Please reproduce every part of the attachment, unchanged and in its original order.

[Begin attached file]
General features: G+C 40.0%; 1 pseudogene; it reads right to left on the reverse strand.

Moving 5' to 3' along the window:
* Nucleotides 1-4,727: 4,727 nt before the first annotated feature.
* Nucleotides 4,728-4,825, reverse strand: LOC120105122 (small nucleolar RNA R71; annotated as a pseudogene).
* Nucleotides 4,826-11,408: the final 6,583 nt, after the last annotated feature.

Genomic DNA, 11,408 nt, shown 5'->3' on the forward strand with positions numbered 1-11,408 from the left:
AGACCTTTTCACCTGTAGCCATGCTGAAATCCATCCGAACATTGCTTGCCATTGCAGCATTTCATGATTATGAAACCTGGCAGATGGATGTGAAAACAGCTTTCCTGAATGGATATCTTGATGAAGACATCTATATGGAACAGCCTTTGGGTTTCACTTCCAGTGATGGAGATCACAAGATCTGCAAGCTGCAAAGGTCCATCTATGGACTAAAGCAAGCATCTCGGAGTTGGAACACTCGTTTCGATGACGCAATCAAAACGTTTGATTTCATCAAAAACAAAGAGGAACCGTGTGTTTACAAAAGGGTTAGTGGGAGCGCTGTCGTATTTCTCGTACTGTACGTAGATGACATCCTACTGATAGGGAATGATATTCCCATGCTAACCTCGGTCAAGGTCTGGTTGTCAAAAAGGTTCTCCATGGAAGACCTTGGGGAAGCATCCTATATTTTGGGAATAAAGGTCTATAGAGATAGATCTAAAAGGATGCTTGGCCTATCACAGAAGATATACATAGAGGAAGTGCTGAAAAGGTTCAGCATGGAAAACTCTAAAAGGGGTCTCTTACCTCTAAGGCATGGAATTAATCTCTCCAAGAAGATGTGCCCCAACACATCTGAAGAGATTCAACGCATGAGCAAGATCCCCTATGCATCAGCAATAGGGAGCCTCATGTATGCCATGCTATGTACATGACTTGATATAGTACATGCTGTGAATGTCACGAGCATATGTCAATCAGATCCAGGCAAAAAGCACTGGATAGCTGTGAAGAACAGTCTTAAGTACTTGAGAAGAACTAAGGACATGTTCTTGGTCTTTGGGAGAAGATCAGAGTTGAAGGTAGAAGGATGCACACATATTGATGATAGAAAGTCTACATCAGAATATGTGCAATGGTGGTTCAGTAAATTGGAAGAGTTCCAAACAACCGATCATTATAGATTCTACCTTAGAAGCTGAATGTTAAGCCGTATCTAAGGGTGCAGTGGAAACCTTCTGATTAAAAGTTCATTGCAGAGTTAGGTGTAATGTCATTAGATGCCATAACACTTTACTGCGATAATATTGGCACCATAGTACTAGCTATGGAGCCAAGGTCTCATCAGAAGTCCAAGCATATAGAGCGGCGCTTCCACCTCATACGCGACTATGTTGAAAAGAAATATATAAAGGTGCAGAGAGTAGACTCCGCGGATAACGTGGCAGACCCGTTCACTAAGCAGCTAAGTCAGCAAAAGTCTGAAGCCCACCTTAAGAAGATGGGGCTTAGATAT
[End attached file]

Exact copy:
General features: G+C 40.0%; 1 pseudogene; it reads right to left on the reverse strand.

Moving 5' to 3' along the window:
* Nucleotides 1-4,727: 4,727 nt before the first annotated feature.
* Nucleotides 4,728-4,825, reverse strand: LOC120105122 (small nucleolar RNA R71; annotated as a pseudogene).
* Nucleotides 4,826-11,408: the final 6,583 nt, after the last annotated feature.

Genomic DNA, 11,408 nt, shown 5'->3' on the forward strand with positions numbered 1-11,408 from the left:
AGACCTTTTCACCTGTAGCCATGCTGAAATCCATCCGAACATTGCTTGCCATTGCAGCATTTCATGATTATGAAACCTGGCAGATGGATGTGAAAACAGCTTTCCTGAATGGATATCTTGATGAAGACATCTATATGGAACAGCCTTTGGGTTTCACTTCCAGTGATGGAGATCACAAGATCTGCAAGCTGCAAAGGTCCATCTATGGACTAAAGCAAGCATCTCGGAGTTGGAACACTCGTTTCGATGACGCAATCAAAACGTTTGATTTCATCAAAAACAAAGAGGAACCGTGTGTTTACAAAAGGGTTAGTGGGAGCGCTGTCGTATTTCTCGTACTGTACGTAGATGACATCCTACTGATAGGGAATGATATTCCCATGCTAACCTCGGTCAAGGTCTGGTTGTCAAAAAGGTTCTCCATGGAAGACCTTGGGGAAGCATCCTATATTTTGGGAATAAAGGTCTATAGAGATAGATCTAAAAGGATGCTTGGCCTATCACAGAAGATATACATAGAGGAAGTGCTGAAAAGGTTCAGCATGGAAAACTCTAAAAGGGGTCTCTTACCTCTAAGGCATGGAATTAATCTCTCCAAGAAGATGTGCCCCAACACATCTGAAGAGATTCAACGCATGAGCAAGATCCCCTATGCATCAGCAATAGGGAGCCTCATGTATGCCATGCTATGTACATGACTTGATATAGTACATGCTGTGAATGTCACGAGCATATGTCAATCAGATCCAGGCAAAAAGCACTGGATAGCTGTGAAGAACAGTCTTAAGTACTTGAGAAGAACTAAGGACATGTTCTTGGTCTTTGGGAGAAGATCAGAGTTGAAGGTAGAAGGATGCACACATATTGATGATAGAAAGTCTACATCAGAATATGTGCAATGGTGGTTCAGTAAATTGGAAGAGTTCCAAACAACCGATCATTATAGATTCTACCTTAGAAGCTGAATGTTAAGCCGTATCTAAGGGTGCAGTGGAAACCTTCTGATTAAAAGTTCATTGCAGAGTTAGGTGTAATGTCATTAGATGCCATAACACTTTACTGCGATAATATTGGCACCATAGTACTAGCTATGGAGCCAAGGTCTCATCAGAAGTCCAAGCATATAGAGCGGCGCTTCCACCTCATACGCGACTATGTTGAAAAGAAATATATAAAGGTGCAGAGAGTAGACTCCGCGGATAACGTGGCAGACCCGTTCACTAAGCAGCTAAGTCAGCAAAAGTCTGAAGCCCACCTTAAGAAGATGGGGCTTAGATAT